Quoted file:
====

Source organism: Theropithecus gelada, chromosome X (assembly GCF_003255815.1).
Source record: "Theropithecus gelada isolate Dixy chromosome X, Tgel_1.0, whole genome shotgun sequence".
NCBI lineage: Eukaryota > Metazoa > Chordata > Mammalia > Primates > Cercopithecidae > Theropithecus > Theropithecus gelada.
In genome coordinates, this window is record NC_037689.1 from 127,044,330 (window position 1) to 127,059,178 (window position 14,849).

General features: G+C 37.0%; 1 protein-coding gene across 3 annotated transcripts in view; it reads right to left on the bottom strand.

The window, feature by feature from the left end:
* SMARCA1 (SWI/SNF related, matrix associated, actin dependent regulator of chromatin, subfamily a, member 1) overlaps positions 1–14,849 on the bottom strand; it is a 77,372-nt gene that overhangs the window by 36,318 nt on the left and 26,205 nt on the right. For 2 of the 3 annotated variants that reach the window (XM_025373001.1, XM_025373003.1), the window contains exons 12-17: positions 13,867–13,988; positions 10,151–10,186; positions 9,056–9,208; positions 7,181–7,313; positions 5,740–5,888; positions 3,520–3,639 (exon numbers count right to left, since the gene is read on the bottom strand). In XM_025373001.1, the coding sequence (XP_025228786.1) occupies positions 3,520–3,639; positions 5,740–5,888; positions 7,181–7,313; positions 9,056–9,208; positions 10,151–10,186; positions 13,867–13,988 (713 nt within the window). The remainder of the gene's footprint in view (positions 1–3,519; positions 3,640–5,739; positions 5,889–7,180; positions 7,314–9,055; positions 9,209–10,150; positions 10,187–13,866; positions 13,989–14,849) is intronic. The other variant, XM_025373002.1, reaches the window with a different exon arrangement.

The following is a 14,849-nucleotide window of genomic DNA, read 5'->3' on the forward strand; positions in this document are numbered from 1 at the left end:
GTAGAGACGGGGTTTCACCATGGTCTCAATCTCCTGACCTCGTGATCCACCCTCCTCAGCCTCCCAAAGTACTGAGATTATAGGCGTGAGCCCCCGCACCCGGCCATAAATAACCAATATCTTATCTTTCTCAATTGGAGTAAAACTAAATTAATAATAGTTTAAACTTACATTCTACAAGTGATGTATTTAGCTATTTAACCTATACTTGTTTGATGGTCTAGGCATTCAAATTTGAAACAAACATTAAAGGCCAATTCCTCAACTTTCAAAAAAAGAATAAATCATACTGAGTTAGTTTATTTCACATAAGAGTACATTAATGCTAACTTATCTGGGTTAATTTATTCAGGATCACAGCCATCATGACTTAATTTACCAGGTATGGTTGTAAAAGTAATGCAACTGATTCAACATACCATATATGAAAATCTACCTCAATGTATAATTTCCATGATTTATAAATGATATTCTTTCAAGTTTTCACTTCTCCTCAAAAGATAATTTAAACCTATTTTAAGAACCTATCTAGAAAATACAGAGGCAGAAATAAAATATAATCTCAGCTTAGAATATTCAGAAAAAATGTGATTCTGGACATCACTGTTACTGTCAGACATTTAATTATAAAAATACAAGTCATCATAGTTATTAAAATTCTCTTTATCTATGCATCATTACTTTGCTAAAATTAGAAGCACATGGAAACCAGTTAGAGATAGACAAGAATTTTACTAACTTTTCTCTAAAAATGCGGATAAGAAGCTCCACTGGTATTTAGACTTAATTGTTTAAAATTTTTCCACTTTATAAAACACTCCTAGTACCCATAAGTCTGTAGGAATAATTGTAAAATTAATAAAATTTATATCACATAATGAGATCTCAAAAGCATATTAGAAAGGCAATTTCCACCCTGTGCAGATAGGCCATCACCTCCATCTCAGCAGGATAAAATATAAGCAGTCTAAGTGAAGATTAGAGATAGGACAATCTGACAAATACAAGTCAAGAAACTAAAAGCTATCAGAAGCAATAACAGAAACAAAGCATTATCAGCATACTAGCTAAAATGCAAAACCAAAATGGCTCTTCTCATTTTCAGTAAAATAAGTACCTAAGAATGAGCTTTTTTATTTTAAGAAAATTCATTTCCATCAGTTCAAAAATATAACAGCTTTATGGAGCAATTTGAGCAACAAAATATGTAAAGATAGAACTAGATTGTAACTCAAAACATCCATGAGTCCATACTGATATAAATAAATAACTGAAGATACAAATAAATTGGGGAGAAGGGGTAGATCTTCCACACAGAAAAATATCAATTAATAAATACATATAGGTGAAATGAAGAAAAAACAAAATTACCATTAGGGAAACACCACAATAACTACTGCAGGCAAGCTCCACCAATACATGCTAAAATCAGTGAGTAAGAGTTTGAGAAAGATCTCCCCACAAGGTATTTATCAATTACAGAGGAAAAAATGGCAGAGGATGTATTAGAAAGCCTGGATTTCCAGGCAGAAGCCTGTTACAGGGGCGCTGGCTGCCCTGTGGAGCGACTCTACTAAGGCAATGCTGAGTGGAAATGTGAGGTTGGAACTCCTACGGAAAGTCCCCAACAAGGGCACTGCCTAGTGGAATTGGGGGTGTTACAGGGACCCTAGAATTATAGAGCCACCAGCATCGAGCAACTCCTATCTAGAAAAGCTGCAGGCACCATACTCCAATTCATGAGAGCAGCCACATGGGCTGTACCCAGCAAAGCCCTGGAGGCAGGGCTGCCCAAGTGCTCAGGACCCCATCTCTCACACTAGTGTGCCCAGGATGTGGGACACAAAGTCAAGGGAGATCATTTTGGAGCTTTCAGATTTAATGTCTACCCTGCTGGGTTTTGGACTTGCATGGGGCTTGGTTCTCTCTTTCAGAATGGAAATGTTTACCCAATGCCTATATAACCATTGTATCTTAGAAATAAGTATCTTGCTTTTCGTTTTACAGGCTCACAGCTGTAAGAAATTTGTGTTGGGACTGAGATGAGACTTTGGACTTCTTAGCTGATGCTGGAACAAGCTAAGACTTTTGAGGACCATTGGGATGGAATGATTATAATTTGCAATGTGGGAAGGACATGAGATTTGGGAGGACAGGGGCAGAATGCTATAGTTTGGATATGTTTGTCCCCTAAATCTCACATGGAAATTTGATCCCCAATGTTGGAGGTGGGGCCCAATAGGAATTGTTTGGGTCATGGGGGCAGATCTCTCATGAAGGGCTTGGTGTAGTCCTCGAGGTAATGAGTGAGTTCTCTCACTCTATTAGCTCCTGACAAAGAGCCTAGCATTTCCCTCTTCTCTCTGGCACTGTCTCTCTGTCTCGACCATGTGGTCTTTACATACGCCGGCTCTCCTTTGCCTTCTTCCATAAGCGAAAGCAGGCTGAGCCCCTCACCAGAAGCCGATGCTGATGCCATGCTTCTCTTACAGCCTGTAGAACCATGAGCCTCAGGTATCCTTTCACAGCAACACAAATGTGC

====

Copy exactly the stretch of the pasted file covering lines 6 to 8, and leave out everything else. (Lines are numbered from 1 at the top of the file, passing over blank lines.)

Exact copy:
The window, feature by feature from the left end:
* SMARCA1 (SWI/SNF related, matrix associated, actin dependent regulator of chromatin, subfamily a, member 1) overlaps positions 1–14,849 on the bottom strand; it is a 77,372-nt gene that overhangs the window by 36,318 nt on the left and 26,205 nt on the right. For 2 of the 3 annotated variants that reach the window (XM_025373001.1, XM_025373003.1), the window contains exons 12-17: positions 13,867–13,988; positions 10,151–10,186; positions 9,056–9,208; positions 7,181–7,313; positions 5,740–5,888; positions 3,520–3,639 (exon numbers count right to left, since the gene is read on the bottom strand). In XM_025373001.1, the coding sequence (XP_025228786.1) occupies positions 3,520–3,639; positions 5,740–5,888; positions 7,181–7,313; positions 9,056–9,208; positions 10,151–10,186; positions 13,867–13,988 (713 nt within the window). The remainder of the gene's footprint in view (positions 1–3,519; positions 3,640–5,739; positions 5,889–7,180; positions 7,314–9,055; positions 9,209–10,150; positions 10,187–13,866; positions 13,989–14,849) is intronic. The other variant, XM_025373002.1, reaches the window with a different exon arrangement.

The following is a 14,849-nucleotide window of genomic DNA, read 5'->3' on the forward strand; positions in this document are numbered from 1 at the left end: